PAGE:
I’ll Watch Anything is an Autostraddle TV Team series in which we tell you what type of movies and TV shows we’ll watch, no matter what. This week, Heather Hogan’s here to tell you why she’ll watch anything about women bullying cis men.
One of the great gifts of my young life was the fact that my parents had no idea what was and was not appropriate for a child to watch on TV — so when I was in kindergarten, I convinced my dad to rent the VHS of 9 to 5 for me. I was too young to understand that it was a movie about three women raining down justice on an amalgamation of the sex pests who dominate corporate workplaces; all I knew was that I loved Dolly Parton with my whole heart and Dabney Coleman’s Franklin Hart, Jr. was making her very uncomfortable. So when she walloped him, kidnapped him, and tied him up in her house with the help of her friends, I cheered as hard as when She-Ra fought the eeeevil Hordak. From the video box, I learned the words ” sexist,” “misogynistic,” “egotistical,” and “bigot” — and, thus, a baby misandrist was born.
As a grown gay woman, my fondness for stories about women who bully cis men has only grown over the years, to the point that I could, at any moment, rattle off a seemingly endless list of movie moments, TV episodes, and book quotes on the topic.
Period dramas? How about in Gentleman Jack, when Anne Lister shoves her walking stick in the face of an abusive minister and snarls that he better leave town and never look back. Comedies? How about when Elle Woods eviscerates her ex-boyfriend, Warner, after winning her law professor’s court case and saving the day, with the very words he used to break up with her at the beginning of Legally Blonde? Reality cooking competitions? How about when Padma Lakshmi snaps at a male chef to “clean up his station and his act” and when she wheels around and mocks Richard Blaise’s bird nest of a hairstyle when he condescends to Top Chef‘s current contestants. (“I’m worried about them cooking these birds,” Blaise says. “I’m worried about your hair,” Padma looks over her shoulder and quips. “Speaking of soaring to new heights,” judge Gail Simmons giggles.) Romance? When Carol Aird sarcastically salutes Richard when he tell her to get Therese home safely, when Carol asks Therese if she misses her boyfriend and she says, “I haven’t thought about him all day,” when Sarah Paulson slams the door in Harge’s face. Action? Mad Max: Fury Road and Set It Off; you don’t even need the dialogue.
Sappho’s sacred socks, even Jane Austen couldn’t help herself”: “Single women have a dreadful propensity for being poor. Which is the strongest argument in favor of matrimony.wp_postsAnd: “In nine cases out of ten, a woman had better show more affection than she feels.” And: “What are men to rocks and mountains?”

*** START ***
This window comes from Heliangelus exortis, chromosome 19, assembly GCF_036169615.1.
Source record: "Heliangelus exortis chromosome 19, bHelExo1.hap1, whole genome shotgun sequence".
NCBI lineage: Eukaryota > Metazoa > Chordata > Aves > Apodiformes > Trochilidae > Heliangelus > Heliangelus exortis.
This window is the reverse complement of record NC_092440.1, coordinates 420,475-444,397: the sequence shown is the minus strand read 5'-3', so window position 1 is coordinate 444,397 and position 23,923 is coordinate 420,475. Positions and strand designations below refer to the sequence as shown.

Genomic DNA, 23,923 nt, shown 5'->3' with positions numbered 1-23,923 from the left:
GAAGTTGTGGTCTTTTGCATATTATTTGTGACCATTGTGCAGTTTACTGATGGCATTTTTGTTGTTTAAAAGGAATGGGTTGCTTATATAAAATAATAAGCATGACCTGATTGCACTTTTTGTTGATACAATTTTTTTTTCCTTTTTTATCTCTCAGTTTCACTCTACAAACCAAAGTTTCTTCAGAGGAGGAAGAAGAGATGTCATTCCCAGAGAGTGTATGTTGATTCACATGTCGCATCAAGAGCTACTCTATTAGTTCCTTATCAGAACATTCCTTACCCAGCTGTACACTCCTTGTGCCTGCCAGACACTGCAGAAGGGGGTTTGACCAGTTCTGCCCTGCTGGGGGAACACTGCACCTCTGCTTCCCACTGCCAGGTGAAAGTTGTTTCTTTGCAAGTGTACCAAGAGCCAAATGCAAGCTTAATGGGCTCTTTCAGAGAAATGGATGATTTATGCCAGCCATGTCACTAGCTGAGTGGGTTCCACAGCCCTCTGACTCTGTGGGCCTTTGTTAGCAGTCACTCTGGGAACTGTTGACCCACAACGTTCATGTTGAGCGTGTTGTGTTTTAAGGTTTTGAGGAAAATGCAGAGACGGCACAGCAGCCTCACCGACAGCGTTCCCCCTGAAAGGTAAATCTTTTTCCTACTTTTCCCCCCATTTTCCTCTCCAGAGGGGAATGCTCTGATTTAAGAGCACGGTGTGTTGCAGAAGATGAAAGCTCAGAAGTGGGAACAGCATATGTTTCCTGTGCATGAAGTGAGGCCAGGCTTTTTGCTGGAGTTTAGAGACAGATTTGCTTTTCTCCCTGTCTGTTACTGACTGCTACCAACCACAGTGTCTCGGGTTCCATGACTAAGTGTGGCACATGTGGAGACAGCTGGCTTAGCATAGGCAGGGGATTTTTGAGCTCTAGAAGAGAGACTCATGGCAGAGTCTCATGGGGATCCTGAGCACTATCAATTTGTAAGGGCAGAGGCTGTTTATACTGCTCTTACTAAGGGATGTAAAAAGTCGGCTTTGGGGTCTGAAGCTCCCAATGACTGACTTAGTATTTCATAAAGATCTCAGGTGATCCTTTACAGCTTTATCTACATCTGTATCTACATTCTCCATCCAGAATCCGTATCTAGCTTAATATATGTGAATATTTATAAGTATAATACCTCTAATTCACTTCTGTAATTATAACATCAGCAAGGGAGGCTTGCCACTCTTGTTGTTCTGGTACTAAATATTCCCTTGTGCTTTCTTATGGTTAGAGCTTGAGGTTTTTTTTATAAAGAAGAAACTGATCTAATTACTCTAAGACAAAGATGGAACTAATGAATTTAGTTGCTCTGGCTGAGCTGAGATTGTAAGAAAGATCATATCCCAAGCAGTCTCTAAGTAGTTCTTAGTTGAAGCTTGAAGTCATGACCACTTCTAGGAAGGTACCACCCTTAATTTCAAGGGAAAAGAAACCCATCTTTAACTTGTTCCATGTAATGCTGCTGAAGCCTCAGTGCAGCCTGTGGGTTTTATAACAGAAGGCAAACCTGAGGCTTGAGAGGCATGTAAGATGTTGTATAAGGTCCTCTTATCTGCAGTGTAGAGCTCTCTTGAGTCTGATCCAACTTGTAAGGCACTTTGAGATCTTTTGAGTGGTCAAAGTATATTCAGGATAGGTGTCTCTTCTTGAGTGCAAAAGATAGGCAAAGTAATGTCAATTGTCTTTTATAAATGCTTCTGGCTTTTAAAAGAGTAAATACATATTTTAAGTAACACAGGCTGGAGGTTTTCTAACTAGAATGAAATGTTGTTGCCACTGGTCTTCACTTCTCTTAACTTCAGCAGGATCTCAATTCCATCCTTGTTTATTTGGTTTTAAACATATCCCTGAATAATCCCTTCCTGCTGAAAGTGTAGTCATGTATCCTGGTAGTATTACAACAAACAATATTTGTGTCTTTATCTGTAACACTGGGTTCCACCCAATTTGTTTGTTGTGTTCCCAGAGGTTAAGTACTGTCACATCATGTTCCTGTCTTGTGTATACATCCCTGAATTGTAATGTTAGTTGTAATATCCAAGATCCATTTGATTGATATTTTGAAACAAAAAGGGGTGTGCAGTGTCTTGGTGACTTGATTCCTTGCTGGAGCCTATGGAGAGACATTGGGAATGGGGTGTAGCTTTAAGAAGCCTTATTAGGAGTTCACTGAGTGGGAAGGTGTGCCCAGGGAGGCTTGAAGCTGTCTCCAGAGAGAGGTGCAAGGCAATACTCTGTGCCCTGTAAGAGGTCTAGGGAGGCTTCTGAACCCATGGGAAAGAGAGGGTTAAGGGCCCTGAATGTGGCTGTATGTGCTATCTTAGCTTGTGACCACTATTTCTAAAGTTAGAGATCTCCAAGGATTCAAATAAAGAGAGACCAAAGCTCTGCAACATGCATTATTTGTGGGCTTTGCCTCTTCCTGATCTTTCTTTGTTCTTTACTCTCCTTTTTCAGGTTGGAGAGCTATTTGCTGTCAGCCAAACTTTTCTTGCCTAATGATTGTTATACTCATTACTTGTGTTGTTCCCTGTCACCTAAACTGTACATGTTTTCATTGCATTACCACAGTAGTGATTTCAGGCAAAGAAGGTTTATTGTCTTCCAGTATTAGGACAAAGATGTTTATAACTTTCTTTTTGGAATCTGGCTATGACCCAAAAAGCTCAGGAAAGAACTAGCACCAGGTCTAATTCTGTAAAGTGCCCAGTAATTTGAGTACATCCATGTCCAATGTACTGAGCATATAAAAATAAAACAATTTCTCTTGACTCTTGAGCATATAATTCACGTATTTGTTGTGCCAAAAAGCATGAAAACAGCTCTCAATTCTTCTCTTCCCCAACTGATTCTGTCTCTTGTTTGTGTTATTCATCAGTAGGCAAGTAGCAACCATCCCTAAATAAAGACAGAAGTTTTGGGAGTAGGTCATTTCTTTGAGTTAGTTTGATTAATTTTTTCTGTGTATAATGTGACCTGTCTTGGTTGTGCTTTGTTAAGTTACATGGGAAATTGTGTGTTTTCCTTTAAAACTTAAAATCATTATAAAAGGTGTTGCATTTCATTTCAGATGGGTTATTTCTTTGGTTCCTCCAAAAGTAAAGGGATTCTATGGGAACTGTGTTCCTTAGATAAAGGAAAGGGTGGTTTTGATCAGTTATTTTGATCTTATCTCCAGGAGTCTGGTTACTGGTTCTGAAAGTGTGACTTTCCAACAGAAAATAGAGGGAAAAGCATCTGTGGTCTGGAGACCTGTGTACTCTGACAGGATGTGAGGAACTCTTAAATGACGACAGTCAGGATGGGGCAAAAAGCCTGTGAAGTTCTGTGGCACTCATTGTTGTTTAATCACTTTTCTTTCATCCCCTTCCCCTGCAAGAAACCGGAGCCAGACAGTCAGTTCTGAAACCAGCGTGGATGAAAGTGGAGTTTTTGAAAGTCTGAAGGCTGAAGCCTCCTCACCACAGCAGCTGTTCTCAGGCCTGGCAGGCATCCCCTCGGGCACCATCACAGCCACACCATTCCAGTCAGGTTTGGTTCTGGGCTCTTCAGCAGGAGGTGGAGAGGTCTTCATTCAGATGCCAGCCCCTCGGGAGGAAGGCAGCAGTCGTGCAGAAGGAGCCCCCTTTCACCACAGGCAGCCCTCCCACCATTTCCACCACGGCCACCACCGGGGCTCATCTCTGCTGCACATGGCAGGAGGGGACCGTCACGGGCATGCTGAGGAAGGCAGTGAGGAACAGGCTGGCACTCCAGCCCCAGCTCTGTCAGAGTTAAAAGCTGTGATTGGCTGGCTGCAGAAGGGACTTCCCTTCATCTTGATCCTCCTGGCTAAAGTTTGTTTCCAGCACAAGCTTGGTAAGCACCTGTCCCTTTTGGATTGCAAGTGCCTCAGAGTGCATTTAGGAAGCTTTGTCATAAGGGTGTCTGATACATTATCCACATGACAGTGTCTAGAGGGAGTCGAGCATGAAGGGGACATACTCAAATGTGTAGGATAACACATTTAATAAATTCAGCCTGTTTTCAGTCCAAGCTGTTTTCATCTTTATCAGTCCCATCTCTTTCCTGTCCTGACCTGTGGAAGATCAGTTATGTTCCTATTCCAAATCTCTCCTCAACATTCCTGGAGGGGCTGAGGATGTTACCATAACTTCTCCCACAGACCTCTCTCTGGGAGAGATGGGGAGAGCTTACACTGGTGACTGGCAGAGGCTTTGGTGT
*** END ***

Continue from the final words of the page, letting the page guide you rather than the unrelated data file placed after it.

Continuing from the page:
If there’s a story about a woman bullying a man, I’ll watch it. If it’s a genre I don’t care for, I’ll watch it. If I have to sign up for yet another streaming service, I’ll watch it. If it happened 50 years ago and I have to acquire the DVD, I’ll watch it. If it’s past my bedtime, I’ll watch it. If I have a migraine, I’ll watch it. If it’s sixteen seasons and I need to see them all to fully appreciate it when the moment of feminine bullying arrives, I’ll watch it. I’ll watch anything, any time, any place, any season, forever wherein a woman bullies a cis man.
Because most stories, like real life, aren’t like that. Our stories are about white men. Heroic white men we should idolize. Terrible white men who did “great” things, and with whom we should sympathize. Movies and TV and novels, sure, but also statues and monuments and songs and legends and history books and sermons and lectures and the names on every building on every college campus around the entire country, on every bridge, on every highway. There is an entire mountain where I grew up dedicated to some of the worst white men in history. Jefferson Davis, Robert E. Lee, and Stonewall Jackson, leaders of the Confederacy during the American Civil War. It towers above the smog of the city of Atlanta, over Cop City. We humanize white men over all other people, we reward those who tell their stories — and so they get more stories, and more humanization, and more power, and more stories, and and and.
The real Anne Lister lived her gender nonconforming life out loud, and was attacked, endlessly — sometimes physically — for it, by men. Padma Lakshmi heard the reverent “yes, chef” directed at white men in every kitchen in the world a million times before she clowned on Richard Blaise’s hair. Only 27% of the United States Senate, Elle Woods’ ultimate goal, are women. I don’t need to tell you how many women were forced into the closet or psychiatric institutions for their Sapphic leanings in the 1950, by men. And I don’t need to tell you how many women are flattened to a vagina, or a womb, like they are in Mad Max, by men. And I don’t need to tell you how many times Jane Austen — Jane Austen! — was shut out of publishing, by men.
I watch women bully men in stories the way I watch dragons fly in stories: with awe and longing, a fractured dream, an out-of-grasp fantasy.
My family was Southern Baptist, in rural Georgia, in the 1980s when I watched 9 to 5: Witches were off-limits, but I couldn’t help myself from replicating Judy, Violet, and Doralee’s majestic imaginary tea party where they dressed as sorceresses and toasted goblets to Mr. Hart’s demise. I roped my friends into playing it at recess. “I’ll be danged if I let myself be stopped by three dim-witted broads!” imaginary Mr. Hart would say. And we’d whack him with plastic baseball bats, covered in foam. We were little girls, drunk on Capri Sun and the hope of our own power. Oh, how we cackled.